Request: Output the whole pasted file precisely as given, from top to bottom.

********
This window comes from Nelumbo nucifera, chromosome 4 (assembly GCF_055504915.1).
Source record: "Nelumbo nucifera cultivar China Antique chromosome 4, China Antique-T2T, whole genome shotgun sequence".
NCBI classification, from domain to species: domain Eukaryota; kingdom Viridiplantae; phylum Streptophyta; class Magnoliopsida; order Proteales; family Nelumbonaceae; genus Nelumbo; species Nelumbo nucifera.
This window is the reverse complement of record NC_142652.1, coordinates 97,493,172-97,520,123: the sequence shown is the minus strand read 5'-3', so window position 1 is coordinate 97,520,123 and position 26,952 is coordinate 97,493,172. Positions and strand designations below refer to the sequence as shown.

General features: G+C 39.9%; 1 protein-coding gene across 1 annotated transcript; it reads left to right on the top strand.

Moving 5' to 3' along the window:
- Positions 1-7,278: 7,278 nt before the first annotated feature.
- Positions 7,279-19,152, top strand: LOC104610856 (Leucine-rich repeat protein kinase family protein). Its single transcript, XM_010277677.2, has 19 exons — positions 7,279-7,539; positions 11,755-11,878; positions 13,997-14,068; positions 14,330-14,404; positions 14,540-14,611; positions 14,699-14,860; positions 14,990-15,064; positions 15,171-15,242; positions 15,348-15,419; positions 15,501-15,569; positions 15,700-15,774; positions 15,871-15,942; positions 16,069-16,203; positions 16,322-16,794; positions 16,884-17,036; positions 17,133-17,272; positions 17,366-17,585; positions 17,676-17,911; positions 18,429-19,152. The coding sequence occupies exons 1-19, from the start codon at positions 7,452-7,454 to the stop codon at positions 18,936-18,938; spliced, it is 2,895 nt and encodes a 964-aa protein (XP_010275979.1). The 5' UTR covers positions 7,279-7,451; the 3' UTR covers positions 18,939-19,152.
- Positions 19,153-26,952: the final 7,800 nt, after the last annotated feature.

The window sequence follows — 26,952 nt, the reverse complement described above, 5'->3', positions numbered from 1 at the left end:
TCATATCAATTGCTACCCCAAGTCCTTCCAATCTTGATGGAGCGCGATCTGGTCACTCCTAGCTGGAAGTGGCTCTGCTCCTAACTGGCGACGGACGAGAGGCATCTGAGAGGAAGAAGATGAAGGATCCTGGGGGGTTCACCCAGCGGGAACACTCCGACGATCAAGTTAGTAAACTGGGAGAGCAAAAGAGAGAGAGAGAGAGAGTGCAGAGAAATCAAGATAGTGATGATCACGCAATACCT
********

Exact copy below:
This window comes from Nelumbo nucifera, chromosome 4 (assembly GCF_055504915.1).
Source record: "Nelumbo nucifera cultivar China Antique chromosome 4, China Antique-T2T, whole genome shotgun sequence".
NCBI classification, from domain to species: domain Eukaryota; kingdom Viridiplantae; phylum Streptophyta; class Magnoliopsida; order Proteales; family Nelumbonaceae; genus Nelumbo; species Nelumbo nucifera.
This window is the reverse complement of record NC_142652.1, coordinates 97,493,172-97,520,123: the sequence shown is the minus strand read 5'-3', so window position 1 is coordinate 97,520,123 and position 26,952 is coordinate 97,493,172. Positions and strand designations below refer to the sequence as shown.

General features: G+C 39.9%; 1 protein-coding gene across 1 annotated transcript; it reads left to right on the top strand.

Moving 5' to 3' along the window:
- Positions 1-7,278: 7,278 nt before the first annotated feature.
- Positions 7,279-19,152, top strand: LOC104610856 (Leucine-rich repeat protein kinase family protein). Its single transcript, XM_010277677.2, has 19 exons — positions 7,279-7,539; positions 11,755-11,878; positions 13,997-14,068; positions 14,330-14,404; positions 14,540-14,611; positions 14,699-14,860; positions 14,990-15,064; positions 15,171-15,242; positions 15,348-15,419; positions 15,501-15,569; positions 15,700-15,774; positions 15,871-15,942; positions 16,069-16,203; positions 16,322-16,794; positions 16,884-17,036; positions 17,133-17,272; positions 17,366-17,585; positions 17,676-17,911; positions 18,429-19,152. The coding sequence occupies exons 1-19, from the start codon at positions 7,452-7,454 to the stop codon at positions 18,936-18,938; spliced, it is 2,895 nt and encodes a 964-aa protein (XP_010275979.1). The 5' UTR covers positions 7,279-7,451; the 3' UTR covers positions 18,939-19,152.
- Positions 19,153-26,952: the final 7,800 nt, after the last annotated feature.

The window sequence follows — 26,952 nt, the reverse complement described above, 5'->3', positions numbered from 1 at the left end:
TCATATCAATTGCTACCCCAAGTCCTTCCAATCTTGATGGAGCGCGATCTGGTCACTCCTAGCTGGAAGTGGCTCTGCTCCTAACTGGCGACGGACGAGAGGCATCTGAGAGGAAGAAGATGAAGGATCCTGGGGGGTTCACCCAGCGGGAACACTCCGACGATCAAGTTAGTAAACTGGGAGAGCAAAAGAGAGAGAGAGAGAGAGTGCAGAGAAATCAAGATAGTGATGATCACGCAATACCT